With several years of experience and PCCN certification, you’ll be eligible for many step-down nurse jobs in your area. You could also consider becoming a travel step-down nurse. ShiftMed can help you find the perfect nursing jobs that align with your skills, interests, and experience level.
Can you become a step-down nurse online?
Aspiring step-down nurses must complete clinical rotations in person, but they can complete all their academic coursework online.
Many online nursing degree programs allow students to study on a flexible schedule; however, they need to meet their state’s new nurse requirements at an approved healthcare facility.
The NCLEX requires online nursing degrees to meet the nursing requirements in your state of residency. As long as the minimum requirements are met, you can complete your coursework anywhere in the country.
What is the difference between a step-down nurse and a registered nurse?
Step-down nurses are registered nurses. The difference between a step-down nurse and a registered nurse is that the former specializes in critical/acute progressive care. They work exclusively with patients with more critical needs than those admitted to a general med-surg floor.
What positions can you progress to from being a step-down nurse?
Step-down nurses can often transfer to different departments with experience in telemetry, ICU, or emergency care. If you want to further your education, you could earn a master’s degree and become a critical care nurse practitioner (CCNP). These professionals can tend to their own patients under the supervision of a physician. Rather than only providing nursing care, they can make diagnoses and prescribe medications.
Do your step-down nurse exam qualifications expire?
Every step-down nurse has to renew their RN license and certifications periodically. Most states require RN license renewal every 3 to 4 years. Certifications can last between 3 and 5 years. It’s important to check your state’s licensing requirements to ensure you remain compliant.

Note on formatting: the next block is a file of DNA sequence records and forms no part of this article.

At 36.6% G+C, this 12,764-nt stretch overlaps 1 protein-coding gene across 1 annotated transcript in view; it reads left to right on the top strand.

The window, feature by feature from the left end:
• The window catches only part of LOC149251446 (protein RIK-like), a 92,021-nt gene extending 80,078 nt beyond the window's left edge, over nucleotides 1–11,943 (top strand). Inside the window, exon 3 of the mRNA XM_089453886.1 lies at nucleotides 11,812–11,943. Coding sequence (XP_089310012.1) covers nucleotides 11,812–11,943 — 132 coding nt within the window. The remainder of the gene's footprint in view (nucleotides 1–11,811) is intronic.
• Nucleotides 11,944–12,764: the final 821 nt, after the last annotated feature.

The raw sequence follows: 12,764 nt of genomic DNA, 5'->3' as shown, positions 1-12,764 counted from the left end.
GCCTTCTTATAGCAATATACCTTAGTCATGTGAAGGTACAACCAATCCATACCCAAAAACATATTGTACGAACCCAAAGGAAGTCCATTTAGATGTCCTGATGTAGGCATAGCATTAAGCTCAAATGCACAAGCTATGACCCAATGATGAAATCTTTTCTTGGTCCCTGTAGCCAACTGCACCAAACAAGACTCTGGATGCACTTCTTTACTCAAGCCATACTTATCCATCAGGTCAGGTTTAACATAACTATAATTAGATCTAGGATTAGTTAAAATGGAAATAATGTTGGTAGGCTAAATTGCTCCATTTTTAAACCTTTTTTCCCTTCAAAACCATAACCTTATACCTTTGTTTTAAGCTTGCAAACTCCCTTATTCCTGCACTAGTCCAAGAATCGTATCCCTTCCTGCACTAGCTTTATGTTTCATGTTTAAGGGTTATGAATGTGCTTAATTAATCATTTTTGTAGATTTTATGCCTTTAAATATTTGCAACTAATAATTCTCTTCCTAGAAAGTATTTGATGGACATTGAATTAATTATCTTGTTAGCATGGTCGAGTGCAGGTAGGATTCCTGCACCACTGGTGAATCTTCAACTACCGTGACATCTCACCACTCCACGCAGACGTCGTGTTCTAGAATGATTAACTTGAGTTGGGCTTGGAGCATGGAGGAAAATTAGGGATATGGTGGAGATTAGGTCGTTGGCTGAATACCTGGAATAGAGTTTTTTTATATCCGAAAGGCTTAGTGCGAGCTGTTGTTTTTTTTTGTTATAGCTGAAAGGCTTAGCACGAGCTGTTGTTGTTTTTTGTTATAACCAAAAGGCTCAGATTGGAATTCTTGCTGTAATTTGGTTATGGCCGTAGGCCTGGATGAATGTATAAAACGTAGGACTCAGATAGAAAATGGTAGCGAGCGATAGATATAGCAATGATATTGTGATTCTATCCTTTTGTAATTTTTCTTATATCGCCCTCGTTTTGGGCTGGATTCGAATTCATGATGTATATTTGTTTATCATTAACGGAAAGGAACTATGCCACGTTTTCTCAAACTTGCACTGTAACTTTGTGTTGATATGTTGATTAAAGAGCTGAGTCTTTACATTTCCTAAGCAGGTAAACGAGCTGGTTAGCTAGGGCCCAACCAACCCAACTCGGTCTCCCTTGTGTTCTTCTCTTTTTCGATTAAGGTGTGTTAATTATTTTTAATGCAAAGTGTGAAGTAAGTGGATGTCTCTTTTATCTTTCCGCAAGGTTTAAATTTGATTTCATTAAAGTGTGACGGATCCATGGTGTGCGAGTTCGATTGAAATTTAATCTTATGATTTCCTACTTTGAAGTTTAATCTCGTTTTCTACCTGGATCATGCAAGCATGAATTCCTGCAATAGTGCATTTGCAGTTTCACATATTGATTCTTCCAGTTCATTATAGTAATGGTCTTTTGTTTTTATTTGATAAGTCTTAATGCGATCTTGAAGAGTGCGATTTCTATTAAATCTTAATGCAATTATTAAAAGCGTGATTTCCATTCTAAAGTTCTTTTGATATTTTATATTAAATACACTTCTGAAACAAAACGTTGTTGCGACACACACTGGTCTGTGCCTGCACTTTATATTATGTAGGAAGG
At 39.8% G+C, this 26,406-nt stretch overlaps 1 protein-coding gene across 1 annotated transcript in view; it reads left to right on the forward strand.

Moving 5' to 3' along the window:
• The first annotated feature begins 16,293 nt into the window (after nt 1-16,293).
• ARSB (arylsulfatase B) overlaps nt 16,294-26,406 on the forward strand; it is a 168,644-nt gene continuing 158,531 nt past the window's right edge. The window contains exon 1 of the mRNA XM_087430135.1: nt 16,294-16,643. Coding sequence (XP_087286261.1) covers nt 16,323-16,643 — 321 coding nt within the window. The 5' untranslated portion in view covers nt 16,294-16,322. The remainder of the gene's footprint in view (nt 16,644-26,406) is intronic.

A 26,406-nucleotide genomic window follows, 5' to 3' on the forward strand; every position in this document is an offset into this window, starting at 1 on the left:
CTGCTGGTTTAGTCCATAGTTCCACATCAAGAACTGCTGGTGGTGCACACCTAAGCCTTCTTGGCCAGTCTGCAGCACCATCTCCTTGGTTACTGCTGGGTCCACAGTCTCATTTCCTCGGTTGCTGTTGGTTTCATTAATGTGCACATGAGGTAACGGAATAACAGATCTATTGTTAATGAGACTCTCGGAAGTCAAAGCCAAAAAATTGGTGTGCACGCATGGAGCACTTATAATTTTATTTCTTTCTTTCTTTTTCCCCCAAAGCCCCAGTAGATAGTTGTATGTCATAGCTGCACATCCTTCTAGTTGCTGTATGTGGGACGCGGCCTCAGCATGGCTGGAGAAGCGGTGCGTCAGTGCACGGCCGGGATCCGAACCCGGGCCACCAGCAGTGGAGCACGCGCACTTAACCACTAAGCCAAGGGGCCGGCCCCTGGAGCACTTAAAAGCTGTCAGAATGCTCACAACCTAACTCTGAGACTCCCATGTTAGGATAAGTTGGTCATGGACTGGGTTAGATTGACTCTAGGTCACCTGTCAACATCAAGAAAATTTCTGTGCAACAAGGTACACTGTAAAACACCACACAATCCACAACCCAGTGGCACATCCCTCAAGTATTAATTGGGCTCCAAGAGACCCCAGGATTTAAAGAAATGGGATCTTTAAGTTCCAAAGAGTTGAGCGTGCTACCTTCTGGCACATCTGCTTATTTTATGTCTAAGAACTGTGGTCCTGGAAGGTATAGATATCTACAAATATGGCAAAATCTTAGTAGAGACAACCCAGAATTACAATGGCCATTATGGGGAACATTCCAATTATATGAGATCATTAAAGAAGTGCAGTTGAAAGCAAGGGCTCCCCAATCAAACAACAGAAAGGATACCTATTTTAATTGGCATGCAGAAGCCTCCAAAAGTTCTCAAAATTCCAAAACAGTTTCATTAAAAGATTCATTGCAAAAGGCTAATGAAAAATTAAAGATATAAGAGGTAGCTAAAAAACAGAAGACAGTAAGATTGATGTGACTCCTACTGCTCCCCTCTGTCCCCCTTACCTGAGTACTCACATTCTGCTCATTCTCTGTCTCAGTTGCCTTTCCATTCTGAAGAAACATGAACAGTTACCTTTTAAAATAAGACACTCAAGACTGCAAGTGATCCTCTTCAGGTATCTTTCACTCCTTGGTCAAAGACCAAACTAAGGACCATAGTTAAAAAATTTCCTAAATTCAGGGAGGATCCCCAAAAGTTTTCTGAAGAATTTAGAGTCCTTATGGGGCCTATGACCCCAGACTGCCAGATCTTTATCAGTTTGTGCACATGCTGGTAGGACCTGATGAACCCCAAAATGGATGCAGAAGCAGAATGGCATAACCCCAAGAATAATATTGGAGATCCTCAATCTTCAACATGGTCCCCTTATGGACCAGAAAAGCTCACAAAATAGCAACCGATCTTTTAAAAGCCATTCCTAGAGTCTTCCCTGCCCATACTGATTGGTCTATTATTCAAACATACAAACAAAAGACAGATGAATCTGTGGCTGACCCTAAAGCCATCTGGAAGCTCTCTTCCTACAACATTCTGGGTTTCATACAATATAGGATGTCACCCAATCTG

How long does it take to become a step-down nurse?
On average, becoming a step-down nurse will take around six years. You will need to complete your foundational nursing education, then gain experience and possibly certifications. Once you’ve developed your nursing acumen and built a solid step-down nurse resume, finding jobs that align with your career goals will be easier.
Remember, step-down nursing is a type of critical care. So, it takes a lot of dedication and additional training to truly master. Working with intensive care patients is stressful, and it’s not something new grad nurses are generally prepared to do without some difficulty.
Be patient with yourself, and take time to gain all the skills and qualifications you need to give your patients the best possible care. You must give yourself enough time to gain the valuable experience needed to work in this role.
Frequently asked questions about becoming a step-down nurse
Is step-down nursing hard?
Step-down nursing has many challenges and care requirements that med-surg nurses don’t confront regularly. PCU patients generally have conditions that require round-the-clock care, like long-term ventilators, tracheotomy tubes, feeding tubes, and cardiac catheters.
You have to be comfortable working in a fast-paced, demanding environment. It may not be every nurse’s ideal job, but it can be immensely engaging and rewarding if you’re passionate about this type of care.
What is the typical patient ratio in step-down?
Most step-down units have a lower patient ratio than med-surg floors due to their higher acuity. You’ll likely see ratios between 1:3-4, depending on the size of the facility you work in.
Most nurses who work in intensive care have fewer patients than those that work in other wards.
Is step-down critical care?
Yes, step-down nurses work within a hospital or facility’s greater intensive care ward. They provide transitional care for patients moving from ICU to the general floor. Some step-down nurses have subspecialties in cardiology, pediatrics, or neurosurgery. You can even look for step-down jobs in surgical hospitals, then specialize in a particular branch of medicine.
What is the difference between PCU and step-down?
A progressive care unit (PCU) is what some hospitals call a step-down unit (SDU), but both of them mean the same thing. Patients in progressive care are in the process of transitioning from intensive care to a general med-surg floor.